Martin Last Name Popularity, Meaning and Origin

In this article we'll look at the origin and meaning of the surname Martin and how popular it is in the United States. We'll also look at the race and ethnic origin of people in the United States who are named Martin.

Martin, like all of the names we have data for, is identified by the U.S. Census Bureau as a surname which has more than 100 occurrences in the United States in the Decennial Census survey. The most recent statistics we have for the Martin surname is from the 2010 census data.

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What is the Origin and Meaning of the Last Name Martin?

The surname of Martin is a derivative of the Latin name Martinus which itself derives from the name of the Roman God of fertility and war, Mars. Versions of the Martin name exist throughout Christian Europe.

It is thanks to St. Martin of Tours, a 4th century saint, that the popularity of the Martin name came about. St. Martin was the third Bishop of Tours and led a colorful life prior to joining the church. In his younger days, he served in the Roman army in Gaul. Upon leaving the army he launched into life with the church which ultimately led to him achieving sainthood. St. Martin lived out his days in France.

The veneration of St. Martin in France likely means that the Martin surname may find its roots in Normandy. It is recorded that in 1066 Martin sire of Tour accompanied William the conqueror to England as part of the Norman army. It is believed that Martin received lands in Pembrokeshire for his service and that some Martin families may descend from his line.

Sir William Martin (1446-1503/4) is a bearer of this surname. Born and raised near Dorchester, Dorset, Sir William became an MP for the county in 1478. The Great Hall of Athelhampton which still stands today was built by Sir William around 1485.

During the reign of Elizabeth I Sir Richard Martin (1517-1617) served as Sheriff of London before twice serving as Lord Mayor of London. A goldsmith by trade Sir Richard was deeply involved with the royal treasury.

Where Does Martin Rank in the Most Common U.S. Names?

According to the data, Martin is ranked #20 in terms of the most common surnames in America.

The Martin surname appeared 702,625 times in the 2010 census and if you were to sample 100,000 people in the United States, approximately 238.19 would have the surname Martin.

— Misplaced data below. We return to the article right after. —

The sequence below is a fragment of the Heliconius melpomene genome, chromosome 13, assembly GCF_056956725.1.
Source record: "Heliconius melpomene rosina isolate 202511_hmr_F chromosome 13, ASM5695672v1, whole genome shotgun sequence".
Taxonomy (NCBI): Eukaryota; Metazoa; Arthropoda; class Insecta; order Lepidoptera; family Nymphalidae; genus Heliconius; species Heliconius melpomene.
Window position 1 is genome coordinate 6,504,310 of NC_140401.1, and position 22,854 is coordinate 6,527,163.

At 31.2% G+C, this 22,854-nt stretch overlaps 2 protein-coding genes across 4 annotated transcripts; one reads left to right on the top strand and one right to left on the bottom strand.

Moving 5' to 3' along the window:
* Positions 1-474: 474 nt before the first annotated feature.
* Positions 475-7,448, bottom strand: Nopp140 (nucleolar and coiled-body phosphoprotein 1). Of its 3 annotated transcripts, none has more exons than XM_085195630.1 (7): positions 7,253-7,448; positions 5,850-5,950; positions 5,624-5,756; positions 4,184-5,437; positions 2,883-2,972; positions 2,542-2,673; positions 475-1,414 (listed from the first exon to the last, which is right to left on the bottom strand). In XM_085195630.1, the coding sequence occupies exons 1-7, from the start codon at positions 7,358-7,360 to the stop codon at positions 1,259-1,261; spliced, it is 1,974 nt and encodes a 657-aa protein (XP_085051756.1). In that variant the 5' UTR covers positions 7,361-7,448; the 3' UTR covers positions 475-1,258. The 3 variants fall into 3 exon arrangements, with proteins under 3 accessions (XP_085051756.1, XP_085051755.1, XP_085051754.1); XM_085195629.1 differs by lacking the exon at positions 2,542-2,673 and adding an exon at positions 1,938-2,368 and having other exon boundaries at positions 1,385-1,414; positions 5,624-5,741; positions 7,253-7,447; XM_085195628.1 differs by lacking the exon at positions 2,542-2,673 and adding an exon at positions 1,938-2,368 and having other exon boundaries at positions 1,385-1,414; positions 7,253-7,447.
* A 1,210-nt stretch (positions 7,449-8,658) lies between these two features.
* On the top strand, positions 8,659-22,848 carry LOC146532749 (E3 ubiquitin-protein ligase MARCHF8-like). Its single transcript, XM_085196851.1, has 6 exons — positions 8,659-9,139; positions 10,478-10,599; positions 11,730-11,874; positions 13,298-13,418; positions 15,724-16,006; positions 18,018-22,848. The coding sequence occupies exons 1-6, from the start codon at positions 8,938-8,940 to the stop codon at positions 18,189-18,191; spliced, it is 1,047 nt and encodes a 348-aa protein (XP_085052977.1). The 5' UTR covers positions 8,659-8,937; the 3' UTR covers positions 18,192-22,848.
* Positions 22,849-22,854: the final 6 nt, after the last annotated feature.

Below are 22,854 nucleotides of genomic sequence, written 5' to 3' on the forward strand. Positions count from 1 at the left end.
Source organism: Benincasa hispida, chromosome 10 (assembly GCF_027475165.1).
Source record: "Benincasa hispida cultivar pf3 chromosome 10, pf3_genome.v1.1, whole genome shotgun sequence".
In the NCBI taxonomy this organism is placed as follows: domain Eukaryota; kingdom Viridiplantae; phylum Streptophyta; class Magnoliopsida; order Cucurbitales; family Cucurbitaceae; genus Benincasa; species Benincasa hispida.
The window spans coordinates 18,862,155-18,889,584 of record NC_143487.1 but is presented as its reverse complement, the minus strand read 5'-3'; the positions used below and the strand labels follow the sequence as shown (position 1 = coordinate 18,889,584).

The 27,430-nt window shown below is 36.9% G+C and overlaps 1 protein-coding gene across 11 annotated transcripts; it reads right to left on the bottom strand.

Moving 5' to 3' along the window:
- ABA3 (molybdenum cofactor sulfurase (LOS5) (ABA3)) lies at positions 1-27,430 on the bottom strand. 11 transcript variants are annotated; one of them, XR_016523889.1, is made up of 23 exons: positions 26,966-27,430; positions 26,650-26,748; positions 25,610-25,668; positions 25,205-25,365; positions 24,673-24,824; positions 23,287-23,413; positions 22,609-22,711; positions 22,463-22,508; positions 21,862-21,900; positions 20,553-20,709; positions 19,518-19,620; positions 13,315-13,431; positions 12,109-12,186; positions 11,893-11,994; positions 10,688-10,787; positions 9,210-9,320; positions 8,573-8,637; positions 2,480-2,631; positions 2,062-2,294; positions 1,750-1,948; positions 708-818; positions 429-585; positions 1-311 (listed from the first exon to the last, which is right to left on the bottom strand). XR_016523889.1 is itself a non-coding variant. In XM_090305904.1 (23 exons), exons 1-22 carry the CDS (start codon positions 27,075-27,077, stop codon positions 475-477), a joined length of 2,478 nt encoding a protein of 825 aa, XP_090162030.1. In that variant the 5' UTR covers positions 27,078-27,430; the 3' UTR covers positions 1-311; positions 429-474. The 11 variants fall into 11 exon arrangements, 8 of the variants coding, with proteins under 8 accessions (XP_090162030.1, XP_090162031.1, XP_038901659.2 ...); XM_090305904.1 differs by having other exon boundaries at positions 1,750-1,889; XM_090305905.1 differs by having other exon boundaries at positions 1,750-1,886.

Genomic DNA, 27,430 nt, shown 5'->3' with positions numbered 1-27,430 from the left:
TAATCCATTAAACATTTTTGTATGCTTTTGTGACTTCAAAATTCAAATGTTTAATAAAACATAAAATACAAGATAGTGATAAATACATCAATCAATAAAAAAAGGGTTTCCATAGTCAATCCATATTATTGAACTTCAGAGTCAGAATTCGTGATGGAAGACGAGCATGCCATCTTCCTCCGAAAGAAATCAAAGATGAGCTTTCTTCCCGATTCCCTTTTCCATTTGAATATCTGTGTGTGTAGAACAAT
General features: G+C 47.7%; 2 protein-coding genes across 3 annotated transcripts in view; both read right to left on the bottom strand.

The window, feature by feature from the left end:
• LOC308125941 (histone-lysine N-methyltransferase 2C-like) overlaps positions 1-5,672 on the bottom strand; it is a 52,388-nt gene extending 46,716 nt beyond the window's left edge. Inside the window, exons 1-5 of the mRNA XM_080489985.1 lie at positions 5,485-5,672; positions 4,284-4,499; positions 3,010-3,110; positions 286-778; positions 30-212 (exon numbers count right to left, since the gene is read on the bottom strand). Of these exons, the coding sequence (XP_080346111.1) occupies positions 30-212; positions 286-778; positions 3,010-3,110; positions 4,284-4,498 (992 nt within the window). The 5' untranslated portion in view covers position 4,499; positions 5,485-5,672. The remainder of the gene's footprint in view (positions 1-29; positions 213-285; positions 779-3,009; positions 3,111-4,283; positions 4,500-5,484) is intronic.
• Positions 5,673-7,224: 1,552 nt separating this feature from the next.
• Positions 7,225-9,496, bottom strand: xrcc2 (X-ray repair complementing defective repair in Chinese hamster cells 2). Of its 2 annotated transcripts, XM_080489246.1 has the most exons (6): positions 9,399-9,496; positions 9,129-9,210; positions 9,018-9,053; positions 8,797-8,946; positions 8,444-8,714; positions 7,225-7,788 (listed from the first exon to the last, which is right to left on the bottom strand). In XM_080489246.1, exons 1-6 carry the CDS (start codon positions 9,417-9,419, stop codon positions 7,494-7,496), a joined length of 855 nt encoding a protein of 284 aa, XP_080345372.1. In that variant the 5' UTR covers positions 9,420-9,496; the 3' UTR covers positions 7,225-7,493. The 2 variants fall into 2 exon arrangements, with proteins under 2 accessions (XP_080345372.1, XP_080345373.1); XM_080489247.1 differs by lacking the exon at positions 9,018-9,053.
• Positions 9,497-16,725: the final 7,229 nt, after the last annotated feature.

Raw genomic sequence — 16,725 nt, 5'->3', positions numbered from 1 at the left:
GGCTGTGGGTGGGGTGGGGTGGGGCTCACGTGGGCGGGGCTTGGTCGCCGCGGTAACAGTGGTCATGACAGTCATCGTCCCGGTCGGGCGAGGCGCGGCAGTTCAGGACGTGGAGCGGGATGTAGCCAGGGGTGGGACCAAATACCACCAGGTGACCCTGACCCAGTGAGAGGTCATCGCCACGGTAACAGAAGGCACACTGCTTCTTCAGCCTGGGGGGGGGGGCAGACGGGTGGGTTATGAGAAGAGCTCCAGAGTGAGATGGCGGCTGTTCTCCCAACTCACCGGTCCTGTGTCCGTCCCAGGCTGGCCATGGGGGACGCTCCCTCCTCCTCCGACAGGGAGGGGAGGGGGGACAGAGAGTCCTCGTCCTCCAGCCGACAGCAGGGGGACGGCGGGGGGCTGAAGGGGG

We can also compare 2010 data for Martin to data from the previous census in 2000. The table below contains all of the statistics for both years in a side-by-side comparison.

2010 2000 Change (%)
Rank 20 17 16.22%
Count 702,625 672,711 4.35%
Proportion per 100k 238.19 249.37 -4.59%

Race and Ethnic Origin of People with the Last Name Martin

We also have some data on the ancestry of people with the surname Martin.

The below race categories are the modified race categories used in the Census Bureau's population estimates program. All people were categorized into six mutually exclusive racial and Hispanic origin groups: "White only", "Black only", "American Indian and Alaskan Native only", "Asian and Pacific Islander only", "Two or More Races", and "Hispanic".

For the most recent 2010 census data, the race/ethnic origin breakdown for Martin was:

  • 74.80%, or 525,564 total occurrences, were "Non-Hispanic White Only".
  • 15.76%, or 110,734 total occurrences, were "Non-Hispanic Black Only".
  • 0.90%, or 6,324 total occurrences, were "Non-Hispanic Asian and Pacific Islander Only".
  • 0.98%, or 6,886 total occurrences, were "Non-Hispanic American Indian and Alaskan Native".
  • 2.02%, or 14,193 total occurrences, were "Non-Hispanic of Two or More Races".
  • 5.56%, or 39,066 total occurrences, were "Hispanic Origin".

Note: Any fields showing (S) means the data was suppressed for privacy so that the data does not in any way identify any specific individuals.

Since we have data from the previous census in 2000, we can also compare the values to see how the popularity of Martin has changed in the 10 years between the two census surveys.

2010 2000 Change (%)
White 74.80% 77.47% -3.51%
Black 15.76% 15.30% 2.96%
Asian and Pacific Islander 0.90% 0.71% 23.60%
American Indian and Alaskan Native 0.98% 0.94% 4.17%
Two or More Races 2.02% 1.59% 23.82%
Hispanic 5.56% 3.99% 32.88%

Data Source(s)

All of the data on this page is sourced from the Decennial Census survey, from the United States Census Bureau.

Link To or Reference This Page

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